AbeBooks is full of avid readers, with interests ranging across the board, from contemporary fiction to politics and spirituality. We're pleased to share some of our favorite books with you.

Thrive Diet

by Brendan Brazier

Thrive Diet by Brendan Brazier

As a competitive vegan athlete, I've never seriously considered changing my diet to aid in performance. After all, I've had noticeably more energy simply from eschewing animal products of any kind. When I found out about the Thrive Diet though, essentially a sport nutrition book written by professional vegan Ironman triathlete, Brendan Brazier, my interest was kindled. After reading Thrive Diet, I can easily say my diet will never be the same again. Brendan's explanation of nutritional stress has given me the incentive to eat better, with more purpose than to simply fill my belly. Though I don't plan to conform to the Thrive Diet 100%, the book has brought me closer to a healthier, whole-foods diet than I ever thought I'd be. And I'll certainly make full use of the many great recipes that reside within (especially those nut burgers - yum!).

Five Stars Reviewed by Niilo

Absurdistan: A Novel

by Gary Shteyngart

Absurdistan: A Novel by Gary Shteyngart

Following the mis-adventures of Misha Vainberg, a wonderfully corpulent and naive young member of the Russian wealthy, this book caricatures our corporate world through a hilarious commentary on capitalist excesses. A fantastically entertaining modern satire of our world through the yearnings of an outsider seduced by the American Dream.

If you enjoy this, you might like Microserfs by Douglas Coupland.

Five Stars Reviewed by Patrick

We Wish to Inform You That Tomorrow We Will Be Killed With Our Families: Stories from Rwanda

by Philip Gourevitch

We Wish to Inform You That Tomorrow We Will Be Killed With Our Families: Stories from Rwandaby Philip Gourevitch

I've always felt like I had an excuse to know so little about terrible things in history. Various wars, the Holocaust, Hiroshima. All of these things happened before I was born. I was not alive to witness them, to be outraged, heartbroken, even aware. In 1994, when I was 16 years old, 800,000 Rwandan people were brutally exterminated in just over 3 months. The book taught me the actual meaning of the word decimated. I thought it simply meant significantly reduced by death or violence, but it has a more specific meaning—for a population to be decimated, it must have lost a tenth of its members.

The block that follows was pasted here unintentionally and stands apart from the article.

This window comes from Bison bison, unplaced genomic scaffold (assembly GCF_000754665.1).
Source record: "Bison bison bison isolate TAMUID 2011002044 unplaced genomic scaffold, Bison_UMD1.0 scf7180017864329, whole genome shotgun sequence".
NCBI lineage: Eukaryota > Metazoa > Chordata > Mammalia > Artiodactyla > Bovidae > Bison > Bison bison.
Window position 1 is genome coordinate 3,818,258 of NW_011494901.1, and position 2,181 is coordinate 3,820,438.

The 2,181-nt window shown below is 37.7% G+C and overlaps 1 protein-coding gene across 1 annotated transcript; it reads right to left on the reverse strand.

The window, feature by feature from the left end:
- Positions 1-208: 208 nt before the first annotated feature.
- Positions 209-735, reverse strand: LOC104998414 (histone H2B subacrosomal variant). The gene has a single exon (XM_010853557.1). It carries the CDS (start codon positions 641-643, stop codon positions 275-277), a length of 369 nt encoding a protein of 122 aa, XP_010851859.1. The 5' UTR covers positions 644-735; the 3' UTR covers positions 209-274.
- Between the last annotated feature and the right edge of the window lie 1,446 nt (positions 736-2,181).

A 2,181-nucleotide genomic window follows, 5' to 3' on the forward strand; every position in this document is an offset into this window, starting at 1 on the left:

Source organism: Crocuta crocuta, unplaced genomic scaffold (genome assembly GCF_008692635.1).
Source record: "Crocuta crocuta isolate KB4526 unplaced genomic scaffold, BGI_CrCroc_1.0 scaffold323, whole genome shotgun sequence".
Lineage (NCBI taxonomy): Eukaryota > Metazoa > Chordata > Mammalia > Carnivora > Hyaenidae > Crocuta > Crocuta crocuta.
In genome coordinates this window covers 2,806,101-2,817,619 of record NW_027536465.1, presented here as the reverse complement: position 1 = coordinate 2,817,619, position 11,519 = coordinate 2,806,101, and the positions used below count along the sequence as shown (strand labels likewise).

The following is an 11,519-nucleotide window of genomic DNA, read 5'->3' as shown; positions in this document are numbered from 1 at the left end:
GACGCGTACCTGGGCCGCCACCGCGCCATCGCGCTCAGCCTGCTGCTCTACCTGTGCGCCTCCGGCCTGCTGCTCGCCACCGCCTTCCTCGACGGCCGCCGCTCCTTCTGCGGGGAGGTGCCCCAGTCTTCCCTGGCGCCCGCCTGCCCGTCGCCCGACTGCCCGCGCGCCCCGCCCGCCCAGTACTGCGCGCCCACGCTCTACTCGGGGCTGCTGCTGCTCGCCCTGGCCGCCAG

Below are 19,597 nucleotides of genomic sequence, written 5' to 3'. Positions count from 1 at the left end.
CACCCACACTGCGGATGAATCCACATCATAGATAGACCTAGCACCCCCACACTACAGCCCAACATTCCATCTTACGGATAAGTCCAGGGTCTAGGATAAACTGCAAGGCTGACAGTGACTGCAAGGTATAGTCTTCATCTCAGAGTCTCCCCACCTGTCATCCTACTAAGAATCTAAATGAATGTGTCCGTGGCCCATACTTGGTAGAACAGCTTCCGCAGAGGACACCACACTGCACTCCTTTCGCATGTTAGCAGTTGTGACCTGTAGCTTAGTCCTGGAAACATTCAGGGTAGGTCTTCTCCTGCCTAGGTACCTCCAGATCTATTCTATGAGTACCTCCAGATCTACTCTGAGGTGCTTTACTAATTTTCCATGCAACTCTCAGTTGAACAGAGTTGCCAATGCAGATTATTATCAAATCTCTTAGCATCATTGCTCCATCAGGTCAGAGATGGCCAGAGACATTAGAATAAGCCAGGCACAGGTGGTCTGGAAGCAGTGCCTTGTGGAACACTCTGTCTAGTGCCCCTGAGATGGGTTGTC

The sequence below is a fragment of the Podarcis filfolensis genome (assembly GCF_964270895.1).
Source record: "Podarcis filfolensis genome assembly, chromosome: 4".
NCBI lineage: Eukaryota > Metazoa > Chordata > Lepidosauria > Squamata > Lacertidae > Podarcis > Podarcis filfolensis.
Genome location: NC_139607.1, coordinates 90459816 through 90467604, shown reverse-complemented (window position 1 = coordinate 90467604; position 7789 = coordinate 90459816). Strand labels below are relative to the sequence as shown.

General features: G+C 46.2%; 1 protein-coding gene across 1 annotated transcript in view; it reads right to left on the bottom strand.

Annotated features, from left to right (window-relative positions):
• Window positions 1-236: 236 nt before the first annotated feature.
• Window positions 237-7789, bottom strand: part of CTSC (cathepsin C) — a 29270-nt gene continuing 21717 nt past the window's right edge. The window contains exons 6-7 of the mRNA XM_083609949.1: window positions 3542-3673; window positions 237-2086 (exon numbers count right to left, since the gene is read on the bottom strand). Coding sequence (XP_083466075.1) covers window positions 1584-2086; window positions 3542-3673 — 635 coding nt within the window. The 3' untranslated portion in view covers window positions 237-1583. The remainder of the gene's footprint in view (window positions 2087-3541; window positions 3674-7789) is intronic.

This book made me cry countless times. The obvious absurdity ot the notion of Hutus and Tutsis killing each other over their differences was easy to state from the privileged comfort of my own bed. It was disturbing, disquieting, unbelievable. I was incredulous that this had gone on in my almost-adult life, and that I knew so little about it. Kudos are due to Philip Gourevitch, who writes for The New Yorker, for going to Rwanda to research this terrifying and complicated struggle, and for writing about it with such clarity and compassion. It's funny to say I would recommend a book that completely devastated me, but it was very well-written, and engaging and understandable, and something I felt ashamed to not know more about.

Five Stars Reviewed by Beth

A Thousand Splendid Suns

by Khaled Hosseini

A Thousand Splendid Suns by Khaled Hosseini

After The Kite Runner broke my heart, I knew I wanted to read anything else its author wrote. A friend and coworker lent me her copy of A Thousand Splendid Suns on Thursday night, and I finished it on Sunday. Similar to its predecessor, the book details Afghanistan—its people, its landmarks, its geography—vividly, and gives the reader a real understanding of the country. It is impossible to not fall in love with the strength in Mariam and Laila, the women the book follows through childhood, forced adulthood, war, love, grief and more. It is a beautiful book, and similar to Rohinton Mistry's depictions of India, the author's love for his country of origin is evident on every page. I only wish it had been longer.

If you enjoy this, you might like A Fine Balance by Rohinton Mistry.

Four Stars Reviewed by Beth

Prodigal Summer

by Barbara Kingsolver

Prodigal Summer by Barbara Kingsolver